The penultimate scene in Puberty Blues is for most viewers including this writer, the defining moment in the film. Over the course of the narrative, schoolgirls Sue Knight (Jad Capelja) and Debbie Vickers (Nell Schofield) have progressively ingratiated themselves into the cool Cronulla Beach surfie set. But they gradually come to realise the toll exacted in belonging to that unashamedly and oppressively chauvinist tribe. In the film’s most celebrated scene, to the hostile taunts of watching surfers (“Chick’s don’t surf!”), they take to their newly purchased surfboard to prove otherwise.

When Schofield – allegedly cast because she was the only girl who auditioned who could actually surf – eventually stands up and masters a wave, there are few other scenes in Australian cinema that rival the sheer exhilaration and visceral thrill of that moment (1).

What makes this scene such a definitive “Key Moment” is not simply Don McAlpine’s lyrical images of Schofield surfing underscored by Split Enz’s anthemic “Nobody Takes Me Seriously”. The emotional potency is rendered equally in the reverse shots showing the reactions of those on the beach looking on. The boys’ hostile incredulity turns to grudging admiration while the girls shift rapidly from mortification – that two of their own have betrayed them (“How embarrassing”) – to bemusement and finally, a distinct distaff pride in Debbie’s success.

The scene is so emotionally loaded and the reverse shots register so powerfully precisely because of the graphic nature of the teen gender politics that have gone before. The suburban surfie-style bastardisation that Kathy Lette and Gabrielle Carey describe in their autobiographical novel on which Beresford’s film is based makes clear that in this particular urban subculture, female identity is entirely subsumed to male demands. The boys display an unabashed disregard for women in general and a casual brutality towards their girlfriends throughout. Arguably more disturbing is the way in which their female counterparts collude in this inequitable regime.

But as with the novel, Margaret Kelly’s screenplay gives Debbie opportunities for insubordination (contesting the surfing hegemony by asking to borrow a surfboard and at another point making the heretical observation that “There is more to life than surfing”). Following the mourning ritual for her former boyfriend Garry (Geoff Rhoe) – from which the girls are comprehensively excluded – Debbie’s pithy summation of the surf crew’s skewed sexual politics (“It stinks”) sets the scene for her ultimate act of rebellion in taking to a board herself. And while Schofield’s gleeful smile as she surfs into shore is payoff enough, the nascent female empowerment registered in the dawning comprehension on the faces of Debbie’s fellow surfie chicks is what makes this such a literally liberating moment.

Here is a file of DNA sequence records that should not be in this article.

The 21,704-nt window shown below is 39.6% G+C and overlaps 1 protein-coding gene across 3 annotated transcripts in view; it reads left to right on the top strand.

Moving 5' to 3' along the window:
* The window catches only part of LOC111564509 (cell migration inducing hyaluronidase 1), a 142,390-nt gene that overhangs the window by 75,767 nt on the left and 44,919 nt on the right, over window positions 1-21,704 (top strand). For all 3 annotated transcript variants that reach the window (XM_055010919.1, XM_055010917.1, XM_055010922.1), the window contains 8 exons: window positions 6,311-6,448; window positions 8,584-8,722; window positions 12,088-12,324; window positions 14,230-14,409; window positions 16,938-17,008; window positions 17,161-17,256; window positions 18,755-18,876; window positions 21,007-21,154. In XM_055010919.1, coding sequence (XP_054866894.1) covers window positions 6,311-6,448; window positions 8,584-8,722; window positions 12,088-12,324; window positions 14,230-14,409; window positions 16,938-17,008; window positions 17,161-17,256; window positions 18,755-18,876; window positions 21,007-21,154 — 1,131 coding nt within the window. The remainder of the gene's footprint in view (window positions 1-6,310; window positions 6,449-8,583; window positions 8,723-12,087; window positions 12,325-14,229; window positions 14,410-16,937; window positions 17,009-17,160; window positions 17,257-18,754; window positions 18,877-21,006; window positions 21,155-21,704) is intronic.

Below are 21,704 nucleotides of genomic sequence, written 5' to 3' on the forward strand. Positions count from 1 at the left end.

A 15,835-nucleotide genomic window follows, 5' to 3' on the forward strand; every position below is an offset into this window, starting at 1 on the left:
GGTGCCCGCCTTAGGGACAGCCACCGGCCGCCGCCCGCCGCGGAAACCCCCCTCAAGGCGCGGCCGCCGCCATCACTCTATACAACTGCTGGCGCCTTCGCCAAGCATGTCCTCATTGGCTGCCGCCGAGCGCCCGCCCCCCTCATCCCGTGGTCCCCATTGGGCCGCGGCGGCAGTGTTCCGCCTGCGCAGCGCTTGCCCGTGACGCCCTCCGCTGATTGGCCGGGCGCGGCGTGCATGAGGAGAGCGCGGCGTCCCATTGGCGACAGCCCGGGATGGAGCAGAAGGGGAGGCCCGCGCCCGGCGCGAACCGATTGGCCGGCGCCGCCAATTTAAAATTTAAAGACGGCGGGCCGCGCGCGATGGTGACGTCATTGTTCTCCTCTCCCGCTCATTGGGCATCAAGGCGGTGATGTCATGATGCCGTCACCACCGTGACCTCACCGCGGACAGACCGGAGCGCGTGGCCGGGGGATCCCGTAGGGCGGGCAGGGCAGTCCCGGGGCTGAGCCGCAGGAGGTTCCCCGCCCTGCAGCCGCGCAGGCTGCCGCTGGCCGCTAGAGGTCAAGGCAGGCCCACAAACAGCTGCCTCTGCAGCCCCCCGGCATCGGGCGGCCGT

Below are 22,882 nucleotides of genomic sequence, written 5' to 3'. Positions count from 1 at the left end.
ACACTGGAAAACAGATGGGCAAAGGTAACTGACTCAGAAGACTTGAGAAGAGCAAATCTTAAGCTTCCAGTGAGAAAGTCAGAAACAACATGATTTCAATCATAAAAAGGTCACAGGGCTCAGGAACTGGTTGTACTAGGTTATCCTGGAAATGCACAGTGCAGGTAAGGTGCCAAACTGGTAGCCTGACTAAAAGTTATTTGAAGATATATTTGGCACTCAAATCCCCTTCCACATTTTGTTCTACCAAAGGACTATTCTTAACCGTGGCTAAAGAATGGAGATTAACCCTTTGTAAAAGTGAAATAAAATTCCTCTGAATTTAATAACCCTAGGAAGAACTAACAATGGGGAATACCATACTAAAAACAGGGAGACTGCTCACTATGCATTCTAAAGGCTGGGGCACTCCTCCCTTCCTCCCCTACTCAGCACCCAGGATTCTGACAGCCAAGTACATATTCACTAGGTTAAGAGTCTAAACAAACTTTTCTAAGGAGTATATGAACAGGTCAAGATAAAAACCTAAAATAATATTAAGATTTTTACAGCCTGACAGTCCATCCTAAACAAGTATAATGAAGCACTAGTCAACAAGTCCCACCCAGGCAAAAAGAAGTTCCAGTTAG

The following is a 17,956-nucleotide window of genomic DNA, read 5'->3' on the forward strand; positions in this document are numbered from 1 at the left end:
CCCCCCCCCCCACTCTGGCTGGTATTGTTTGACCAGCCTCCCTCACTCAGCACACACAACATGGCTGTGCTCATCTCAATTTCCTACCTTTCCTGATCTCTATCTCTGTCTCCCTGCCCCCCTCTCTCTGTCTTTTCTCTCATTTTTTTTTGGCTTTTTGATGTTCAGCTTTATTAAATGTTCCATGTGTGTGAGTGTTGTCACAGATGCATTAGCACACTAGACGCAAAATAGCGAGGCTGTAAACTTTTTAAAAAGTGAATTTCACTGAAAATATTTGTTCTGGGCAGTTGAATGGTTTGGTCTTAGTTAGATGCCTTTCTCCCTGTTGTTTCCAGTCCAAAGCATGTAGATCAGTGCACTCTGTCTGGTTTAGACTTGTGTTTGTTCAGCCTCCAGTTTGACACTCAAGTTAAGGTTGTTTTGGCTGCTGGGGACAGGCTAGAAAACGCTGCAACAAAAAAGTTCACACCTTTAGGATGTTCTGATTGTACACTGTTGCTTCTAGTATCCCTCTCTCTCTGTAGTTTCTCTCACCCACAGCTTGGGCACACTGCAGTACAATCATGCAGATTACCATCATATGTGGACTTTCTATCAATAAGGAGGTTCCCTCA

This scene also resonates so strongly because it expands on similar thematic concerns in a small but significant group of films in the preceding decade of Australian cinema. Determined, opinionated female characters featured in a series of films during this period including Peter Weir’s Picnic at Hanging Rock (1975), Donald Crombie’s Caddie (1976), Beresford’s own The Getting of Wisdom (1978), Gillian Armstrong’s My Brilliant Career (1979) and Don McLennan’s Hard Knocks (1980). Whether overtly or obliquely expressed through character, dialogue or situation, these films responded to and engaged with the burgeoning ideology of feminism. Feminist notions of female autonomy and assertive sexual identity found direct expression on the screen in Henry Handel Richardson and Miles Franklin’s independently minded early 20th century heroines and subsequently, in Lette and Carey’s late 20th century counterparts.

Co-author Lette has described Puberty Blues as a “strong feminist tract” (2) so it was apposite that the 2002 republication of the book included a foreword by Germaine Greer (perhaps less so the contribution from Kylie Minogue). In typically trenchant fashion, Greer contends that the “tribal society into which Sue and Debbie are so painfully and destructively inducted still rules in the dead reaches of suburbia wherever it may be found” (3). While Greer’s is a somewhat gloomy reading of contemporary Australian sexual politics, she does foreground the nature of the novel and film’s enduring cultural purchase.

Lette has pointed to the immediate and substantive effect the book and film had on women’s participation in the surfing world (4), while Schofield has described how frequently people cite the penultimate scene as a formative influence (5). So while the film deals with a very particular period and milieu, it also speaks more broadly to the gendered divide beyond the 1970s surfing subculture it so vividly depicts. And the two short minutes Beresford takes to establish Debbie’s triumph on the surfboard equally carries a symbolic import that far exceeds its functional weight as narrative denouement.


  1. Schofield on an extra included with the DVD release of Puberty Blues, Umbrella Entertainment, 2002.
  2. Transcript of an interview with Kathy Lette on “George Negus Tonight”, ABC: http://www.abc.net.au/dimensions/dimensions_in_time/Transcripts/s780748.htm. Originally broadcast on 2 February 2003.
  3. Greer’s introduction to Kathy Lette and Gabrielle Carey’s Puberty Blues, Picador, Sydney, 2002, p. xi.
  4. Paul Scott, “Chicks on Sticks: Women, Surfing, Celluloid”, Coastalwatch: http://www.coastalwatch.com/news/article.aspx?articleId=3706#ixzz1CCHdZWTN
  5. Schofield.

About The Author

Rose Capp is Vice-President of the Film Critics Circle of Australia and a freelance writer on film.

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